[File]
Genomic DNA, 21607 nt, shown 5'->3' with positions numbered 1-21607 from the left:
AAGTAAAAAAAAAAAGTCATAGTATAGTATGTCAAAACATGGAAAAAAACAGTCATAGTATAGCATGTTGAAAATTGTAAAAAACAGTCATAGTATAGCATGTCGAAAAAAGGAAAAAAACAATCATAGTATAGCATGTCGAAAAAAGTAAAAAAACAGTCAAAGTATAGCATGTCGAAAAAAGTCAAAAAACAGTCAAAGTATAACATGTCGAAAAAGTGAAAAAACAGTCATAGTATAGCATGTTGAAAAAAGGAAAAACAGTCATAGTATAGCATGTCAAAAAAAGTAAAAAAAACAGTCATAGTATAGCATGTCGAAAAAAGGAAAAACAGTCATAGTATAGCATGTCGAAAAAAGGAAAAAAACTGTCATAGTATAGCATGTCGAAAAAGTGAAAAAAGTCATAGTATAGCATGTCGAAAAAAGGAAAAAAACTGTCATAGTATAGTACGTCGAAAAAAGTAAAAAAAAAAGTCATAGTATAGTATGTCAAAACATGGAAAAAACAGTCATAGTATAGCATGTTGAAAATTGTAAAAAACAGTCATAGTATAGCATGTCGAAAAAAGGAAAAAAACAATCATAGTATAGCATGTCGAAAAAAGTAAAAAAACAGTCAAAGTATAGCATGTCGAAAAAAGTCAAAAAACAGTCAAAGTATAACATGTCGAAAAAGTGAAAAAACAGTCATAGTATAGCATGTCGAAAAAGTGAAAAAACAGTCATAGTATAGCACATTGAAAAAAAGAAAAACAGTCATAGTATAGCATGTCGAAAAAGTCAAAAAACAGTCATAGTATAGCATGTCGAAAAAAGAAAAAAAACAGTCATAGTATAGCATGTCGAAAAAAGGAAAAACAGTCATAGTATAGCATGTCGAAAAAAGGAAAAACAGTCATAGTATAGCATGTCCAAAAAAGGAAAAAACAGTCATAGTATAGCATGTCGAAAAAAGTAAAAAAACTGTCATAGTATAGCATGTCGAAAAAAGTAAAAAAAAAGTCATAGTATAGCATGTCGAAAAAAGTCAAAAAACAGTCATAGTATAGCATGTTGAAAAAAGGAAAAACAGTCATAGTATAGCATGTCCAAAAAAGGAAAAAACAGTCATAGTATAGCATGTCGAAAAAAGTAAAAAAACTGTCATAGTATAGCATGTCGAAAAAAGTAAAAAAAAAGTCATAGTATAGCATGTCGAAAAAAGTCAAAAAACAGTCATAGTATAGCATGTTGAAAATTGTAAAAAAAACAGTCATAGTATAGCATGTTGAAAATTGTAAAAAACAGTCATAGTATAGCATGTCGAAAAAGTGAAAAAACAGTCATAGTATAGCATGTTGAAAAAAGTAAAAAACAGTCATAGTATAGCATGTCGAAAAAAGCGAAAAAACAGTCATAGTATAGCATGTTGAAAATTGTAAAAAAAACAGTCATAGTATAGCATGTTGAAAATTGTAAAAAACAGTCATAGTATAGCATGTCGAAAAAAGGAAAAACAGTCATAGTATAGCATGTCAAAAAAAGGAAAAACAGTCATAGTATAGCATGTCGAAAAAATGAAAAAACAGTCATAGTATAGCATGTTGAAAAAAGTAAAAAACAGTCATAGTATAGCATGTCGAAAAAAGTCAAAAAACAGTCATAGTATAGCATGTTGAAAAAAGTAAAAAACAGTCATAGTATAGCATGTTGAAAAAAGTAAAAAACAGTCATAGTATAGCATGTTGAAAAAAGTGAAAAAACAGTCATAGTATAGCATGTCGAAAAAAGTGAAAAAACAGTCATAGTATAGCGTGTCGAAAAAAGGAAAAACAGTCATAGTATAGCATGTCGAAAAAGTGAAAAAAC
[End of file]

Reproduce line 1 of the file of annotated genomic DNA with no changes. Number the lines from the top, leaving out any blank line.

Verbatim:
Genomic DNA, 21607 nt, shown 5'->3' with positions numbered 1-21607 from the left: